"The Bartlesville Police Department is very sorry for the loss of Judge Conatser," said Police Chief Tracy Roles. "Judge Conatser served the citizens of Bartlesville in a ultra-professional, fair and impartial manner for years. His calm demeanor and fair approach will be missed by many."

"As a Bartlesville police officer working through the Bartlesville Municipal Court, I found Judge Steve Conatser to be a fair, honest and kind man," said BPD Capt. Kevin Ickleberry. "He would listen to those who came before his court and work to help them through any problems they had. He was firm when needed and gentle and kind when needed, always being fair and giving many second chances to those who would frequent his Court. He also tried to help new teenage drivers out by making special plans with them, to help them and their parents remedy the issue without penalizing them more than needed."

The musician

Conatser's love of the law was matched, or even surpassed, possibly, by his passion for music. He played the drums throughout his life, in school and out, eventually putting in a nearly three-decade stint with local band, Distant Thunder.

Washington County musical history was made when, in 1992, Ickleberry, then a reserve police officer looking to raise some money for police equipment, heard the judge had played drums in high school and college.

"I asked him if he would be interested in joining the 'Oklahoma Posse Band,' which was a group we created to raise money to purchase camcorders for police vehicles," Ickleberry said.

It was clearly a cause Conatser could get behind. The group, which consisted of several peace officers and civilians performing together to raise funds for the camcorders, first performed publicly in October 1993, raising more than $5,000 for the needed equipment.

With success under their belt, the core group decided to continue playing music together and eventually, The Distant Thunder Band was formed — the musical outlet that helped earn Steve "Sticks" Conatser a nickname few outside the music realm would know, and where he spent the next 27 years honing his craft.

"One of his favorite places to entertain was at the Hillcrest Country Club," Ickleberry said. "During his time with the band we played venues from weddings to conventions, from Bartlesville to Oklahoma City and parts of Kansas. Inside, outside, anywhere we could, because we — and Steve, particularly — just enjoyed playing music. "Steve loved being a drummer, and when we would practice, he would devote many hours to it. He started out with his five piece Ludwig drum set from his college days, but before long he had invested in a drum set that had so many pieces in it he had to buy a new trailer to transport 'just the drum set.' He would listen intently to music and work hard to try to make it sound like the original music. He earned the nickname of Steve 'Sticks' Conatser.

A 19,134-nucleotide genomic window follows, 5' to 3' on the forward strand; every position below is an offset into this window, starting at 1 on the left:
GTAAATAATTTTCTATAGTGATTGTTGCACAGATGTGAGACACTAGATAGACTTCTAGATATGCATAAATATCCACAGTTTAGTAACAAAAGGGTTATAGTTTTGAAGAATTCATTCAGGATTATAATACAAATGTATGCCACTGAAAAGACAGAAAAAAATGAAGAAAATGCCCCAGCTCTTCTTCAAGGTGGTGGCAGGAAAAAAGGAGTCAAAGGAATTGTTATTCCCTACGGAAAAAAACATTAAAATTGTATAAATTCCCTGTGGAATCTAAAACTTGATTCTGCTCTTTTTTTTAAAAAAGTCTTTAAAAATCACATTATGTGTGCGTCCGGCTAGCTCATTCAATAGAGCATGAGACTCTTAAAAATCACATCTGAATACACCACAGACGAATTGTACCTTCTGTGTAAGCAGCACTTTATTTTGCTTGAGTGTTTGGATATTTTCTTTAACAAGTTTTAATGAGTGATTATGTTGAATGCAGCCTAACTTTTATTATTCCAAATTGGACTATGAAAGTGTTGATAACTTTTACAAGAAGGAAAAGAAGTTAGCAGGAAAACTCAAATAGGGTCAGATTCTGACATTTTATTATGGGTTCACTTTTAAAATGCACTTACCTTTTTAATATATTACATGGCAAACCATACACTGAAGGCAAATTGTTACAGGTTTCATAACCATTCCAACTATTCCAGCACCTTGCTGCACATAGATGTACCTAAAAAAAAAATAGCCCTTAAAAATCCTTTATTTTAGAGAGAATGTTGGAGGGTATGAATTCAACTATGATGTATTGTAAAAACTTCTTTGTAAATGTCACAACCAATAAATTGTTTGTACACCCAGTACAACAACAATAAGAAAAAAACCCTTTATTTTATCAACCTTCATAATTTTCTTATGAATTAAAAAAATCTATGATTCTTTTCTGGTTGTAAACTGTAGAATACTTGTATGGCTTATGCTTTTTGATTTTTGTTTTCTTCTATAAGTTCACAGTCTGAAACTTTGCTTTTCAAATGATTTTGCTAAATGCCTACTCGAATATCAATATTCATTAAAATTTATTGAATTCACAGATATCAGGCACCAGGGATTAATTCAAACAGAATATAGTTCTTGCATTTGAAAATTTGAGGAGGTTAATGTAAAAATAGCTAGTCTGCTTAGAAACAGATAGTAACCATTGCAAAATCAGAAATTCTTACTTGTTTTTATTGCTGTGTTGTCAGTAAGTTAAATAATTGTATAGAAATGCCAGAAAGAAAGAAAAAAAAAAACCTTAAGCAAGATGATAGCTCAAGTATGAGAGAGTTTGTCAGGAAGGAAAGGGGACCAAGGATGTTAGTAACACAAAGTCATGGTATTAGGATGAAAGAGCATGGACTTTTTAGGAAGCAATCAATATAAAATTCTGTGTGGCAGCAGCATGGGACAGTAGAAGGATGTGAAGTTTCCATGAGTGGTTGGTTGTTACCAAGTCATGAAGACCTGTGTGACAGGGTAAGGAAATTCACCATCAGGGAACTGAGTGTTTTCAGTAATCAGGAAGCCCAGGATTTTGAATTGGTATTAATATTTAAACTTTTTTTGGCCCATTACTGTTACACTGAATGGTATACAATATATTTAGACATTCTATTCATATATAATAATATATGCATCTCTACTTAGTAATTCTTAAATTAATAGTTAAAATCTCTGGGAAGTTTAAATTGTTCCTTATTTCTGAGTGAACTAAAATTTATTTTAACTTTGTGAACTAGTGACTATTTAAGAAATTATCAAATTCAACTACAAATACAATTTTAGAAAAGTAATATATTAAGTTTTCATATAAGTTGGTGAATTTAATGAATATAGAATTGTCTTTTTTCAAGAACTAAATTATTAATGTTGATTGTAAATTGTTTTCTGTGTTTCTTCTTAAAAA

The friend

In the wake of his death, City staff who worked most closely with Conatser are quick to pay tribute to his long and successful career as the city's judge and as a private attorney, but it is his friendship they say they'll miss the most.

"He would come into my office and sit down just to talk, to ask how my day was going and catch up with me," said Municipal Court Supervisor Tammy Hudgens. "He was a very private person — he never was one to go on about himself or what was going on in his life, but he was always interested in what other people were doing and what was important to them."

For example, Hudgens recalls, he downloaded a "Countdown to Christmas" app and marked off the days with her, even though that "really wasn't his thing."

"I'm sure he couldn't have cared less about that app," Hudgens said. "He did it because he knew I liked it. That's the kind of person he was: kind, considerate, and fair. He treated everyone equally and gave everyone the benefit of the doubt."

"Steve was very patient and always a joy to be around," said Ickleberry. "He cared about those of us who were his friends and would often times call to make sure we were okay. I know that as a friend, I have lost someone who truly cared about me and one that I could call if I needed anything. Steve’s compassion, and his kind and caring heart made a great impression, not only in my life but also the citizens of Bartlesville."

"His presence will be missed in the courtroom, but I’ll miss his occasional drop-in, 'just saying hi' visits to my office most," said Bailey. "Steve was a good attorney, a great judge and an even better person, and he will be missed by all of us."

Services for Municipal Court Judge James Stephen Conatser have not yet been announced. Arrangements are under the direction of Arnold Moore & Neekamp Funeral Home in Bartlesville